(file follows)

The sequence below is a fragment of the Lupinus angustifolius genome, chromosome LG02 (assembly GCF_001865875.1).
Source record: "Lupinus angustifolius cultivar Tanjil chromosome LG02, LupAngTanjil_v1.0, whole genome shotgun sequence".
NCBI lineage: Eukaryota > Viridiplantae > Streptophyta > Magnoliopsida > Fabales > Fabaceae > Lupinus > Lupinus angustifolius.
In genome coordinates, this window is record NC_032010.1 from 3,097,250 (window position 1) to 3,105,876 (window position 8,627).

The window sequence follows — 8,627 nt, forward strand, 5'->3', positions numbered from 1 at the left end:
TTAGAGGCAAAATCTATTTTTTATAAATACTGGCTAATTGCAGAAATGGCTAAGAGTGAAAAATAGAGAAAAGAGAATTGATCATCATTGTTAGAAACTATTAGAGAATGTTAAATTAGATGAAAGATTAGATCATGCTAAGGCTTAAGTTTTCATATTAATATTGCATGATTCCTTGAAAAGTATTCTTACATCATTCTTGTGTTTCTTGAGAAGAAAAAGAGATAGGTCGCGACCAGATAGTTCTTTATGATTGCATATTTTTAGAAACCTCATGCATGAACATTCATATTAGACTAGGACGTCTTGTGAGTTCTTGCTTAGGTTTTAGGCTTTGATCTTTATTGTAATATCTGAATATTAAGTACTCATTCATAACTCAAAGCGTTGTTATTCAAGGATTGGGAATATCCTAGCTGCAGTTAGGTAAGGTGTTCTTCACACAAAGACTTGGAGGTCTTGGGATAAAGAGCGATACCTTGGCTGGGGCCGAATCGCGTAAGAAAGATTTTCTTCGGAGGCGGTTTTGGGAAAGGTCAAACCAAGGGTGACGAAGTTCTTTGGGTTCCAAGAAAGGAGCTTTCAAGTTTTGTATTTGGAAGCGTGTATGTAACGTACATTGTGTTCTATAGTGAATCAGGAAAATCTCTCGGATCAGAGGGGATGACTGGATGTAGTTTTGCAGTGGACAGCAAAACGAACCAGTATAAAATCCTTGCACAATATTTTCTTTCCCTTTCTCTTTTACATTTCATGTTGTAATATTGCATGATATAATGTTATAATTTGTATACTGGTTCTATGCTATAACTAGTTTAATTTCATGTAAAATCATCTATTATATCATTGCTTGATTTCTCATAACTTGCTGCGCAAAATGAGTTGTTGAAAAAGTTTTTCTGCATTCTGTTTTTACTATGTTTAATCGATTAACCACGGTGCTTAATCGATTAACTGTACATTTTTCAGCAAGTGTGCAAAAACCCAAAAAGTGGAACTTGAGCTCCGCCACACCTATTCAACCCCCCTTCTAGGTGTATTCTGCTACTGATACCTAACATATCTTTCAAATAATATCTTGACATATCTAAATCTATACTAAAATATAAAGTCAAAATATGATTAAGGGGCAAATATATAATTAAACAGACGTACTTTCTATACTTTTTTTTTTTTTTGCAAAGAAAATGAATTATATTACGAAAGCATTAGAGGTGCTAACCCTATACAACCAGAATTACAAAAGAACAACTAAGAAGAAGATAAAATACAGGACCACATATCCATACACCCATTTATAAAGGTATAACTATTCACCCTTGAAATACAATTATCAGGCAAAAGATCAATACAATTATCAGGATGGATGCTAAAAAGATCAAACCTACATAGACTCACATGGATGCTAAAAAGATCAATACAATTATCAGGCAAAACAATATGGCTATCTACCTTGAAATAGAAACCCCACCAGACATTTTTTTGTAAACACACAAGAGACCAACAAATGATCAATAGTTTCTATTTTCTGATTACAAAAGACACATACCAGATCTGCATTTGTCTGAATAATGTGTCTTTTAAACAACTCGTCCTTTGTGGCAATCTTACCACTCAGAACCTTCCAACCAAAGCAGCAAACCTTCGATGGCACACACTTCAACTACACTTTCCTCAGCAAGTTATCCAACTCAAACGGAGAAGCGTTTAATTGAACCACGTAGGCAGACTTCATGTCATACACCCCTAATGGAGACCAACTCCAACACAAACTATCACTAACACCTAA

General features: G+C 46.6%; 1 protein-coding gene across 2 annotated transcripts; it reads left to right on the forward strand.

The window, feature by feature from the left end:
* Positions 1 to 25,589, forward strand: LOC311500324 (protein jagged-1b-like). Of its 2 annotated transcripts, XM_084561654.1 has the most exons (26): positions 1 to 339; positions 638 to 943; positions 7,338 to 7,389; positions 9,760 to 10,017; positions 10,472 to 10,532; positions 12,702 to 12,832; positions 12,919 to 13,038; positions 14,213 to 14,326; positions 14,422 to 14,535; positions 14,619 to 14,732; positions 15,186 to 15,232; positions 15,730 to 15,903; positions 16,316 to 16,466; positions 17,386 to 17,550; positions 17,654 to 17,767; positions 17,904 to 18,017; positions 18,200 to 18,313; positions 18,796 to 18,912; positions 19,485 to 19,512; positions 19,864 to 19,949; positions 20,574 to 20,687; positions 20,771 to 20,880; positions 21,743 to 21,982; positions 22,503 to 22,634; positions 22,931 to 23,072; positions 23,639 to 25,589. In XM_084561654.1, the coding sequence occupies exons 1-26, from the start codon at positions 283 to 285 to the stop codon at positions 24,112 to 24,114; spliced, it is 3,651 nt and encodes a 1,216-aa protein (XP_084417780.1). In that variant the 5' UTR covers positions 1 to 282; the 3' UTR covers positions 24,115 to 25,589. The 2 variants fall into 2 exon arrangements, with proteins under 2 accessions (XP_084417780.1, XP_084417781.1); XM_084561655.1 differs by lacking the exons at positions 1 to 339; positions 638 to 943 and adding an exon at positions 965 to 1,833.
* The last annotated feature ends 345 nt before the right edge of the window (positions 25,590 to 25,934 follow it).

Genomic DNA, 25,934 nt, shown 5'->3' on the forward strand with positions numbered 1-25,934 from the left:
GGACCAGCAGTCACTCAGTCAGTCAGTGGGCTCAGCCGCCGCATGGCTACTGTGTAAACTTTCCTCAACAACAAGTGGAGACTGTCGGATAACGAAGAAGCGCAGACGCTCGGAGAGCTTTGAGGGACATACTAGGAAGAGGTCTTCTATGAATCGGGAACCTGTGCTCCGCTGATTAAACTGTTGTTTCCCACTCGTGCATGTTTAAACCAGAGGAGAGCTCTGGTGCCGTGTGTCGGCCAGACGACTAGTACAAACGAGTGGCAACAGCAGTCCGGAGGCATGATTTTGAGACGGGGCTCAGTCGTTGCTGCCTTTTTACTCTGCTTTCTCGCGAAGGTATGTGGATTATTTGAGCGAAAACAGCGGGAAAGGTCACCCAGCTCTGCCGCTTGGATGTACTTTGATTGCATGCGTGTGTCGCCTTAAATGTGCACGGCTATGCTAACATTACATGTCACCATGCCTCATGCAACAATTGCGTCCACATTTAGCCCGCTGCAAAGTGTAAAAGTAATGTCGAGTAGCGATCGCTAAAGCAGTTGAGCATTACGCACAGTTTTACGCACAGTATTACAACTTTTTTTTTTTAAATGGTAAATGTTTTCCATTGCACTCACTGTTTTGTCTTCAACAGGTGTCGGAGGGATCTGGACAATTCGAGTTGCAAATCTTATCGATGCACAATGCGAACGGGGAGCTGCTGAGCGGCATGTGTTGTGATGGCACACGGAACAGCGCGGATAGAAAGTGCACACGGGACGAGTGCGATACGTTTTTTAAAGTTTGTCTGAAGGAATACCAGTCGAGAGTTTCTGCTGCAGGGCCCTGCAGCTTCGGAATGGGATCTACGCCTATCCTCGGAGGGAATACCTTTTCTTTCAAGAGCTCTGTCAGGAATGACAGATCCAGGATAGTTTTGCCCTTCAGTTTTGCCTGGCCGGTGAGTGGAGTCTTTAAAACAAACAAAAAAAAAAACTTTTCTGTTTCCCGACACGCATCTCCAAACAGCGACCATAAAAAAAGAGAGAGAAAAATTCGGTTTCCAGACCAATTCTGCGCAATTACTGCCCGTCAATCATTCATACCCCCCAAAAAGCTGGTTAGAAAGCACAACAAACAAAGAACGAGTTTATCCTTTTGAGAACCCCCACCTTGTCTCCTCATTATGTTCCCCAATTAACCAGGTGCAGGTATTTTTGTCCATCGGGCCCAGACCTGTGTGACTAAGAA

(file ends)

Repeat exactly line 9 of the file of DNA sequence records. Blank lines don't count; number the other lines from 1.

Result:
* Positions 1 to 25,589, forward strand: LOC311500324 (protein jagged-1b-like). Of its 2 annotated transcripts, XM_084561654.1 has the most exons (26): positions 1 to 339; positions 638 to 943; positions 7,338 to 7,389; positions 9,760 to 10,017; positions 10,472 to 10,532; positions 12,702 to 12,832; positions 12,919 to 13,038; positions 14,213 to 14,326; positions 14,422 to 14,535; positions 14,619 to 14,732; positions 15,186 to 15,232; positions 15,730 to 15,903; positions 16,316 to 16,466; positions 17,386 to 17,550; positions 17,654 to 17,767; positions 17,904 to 18,017; positions 18,200 to 18,313; positions 18,796 to 18,912; positions 19,485 to 19,512; positions 19,864 to 19,949; positions 20,574 to 20,687; positions 20,771 to 20,880; positions 21,743 to 21,982; positions 22,503 to 22,634; positions 22,931 to 23,072; positions 23,639 to 25,589. In XM_084561654.1, the coding sequence occupies exons 1-26, from the start codon at positions 283 to 285 to the stop codon at positions 24,112 to 24,114; spliced, it is 3,651 nt and encodes a 1,216-aa protein (XP_084417780.1). In that variant the 5' UTR covers positions 1 to 282; the 3' UTR covers positions 24,115 to 25,589. The 2 variants fall into 2 exon arrangements, with proteins under 2 accessions (XP_084417780.1, XP_084417781.1); XM_084561655.1 differs by lacking the exons at positions 1 to 339; positions 638 to 943 and adding an exon at positions 965 to 1,833.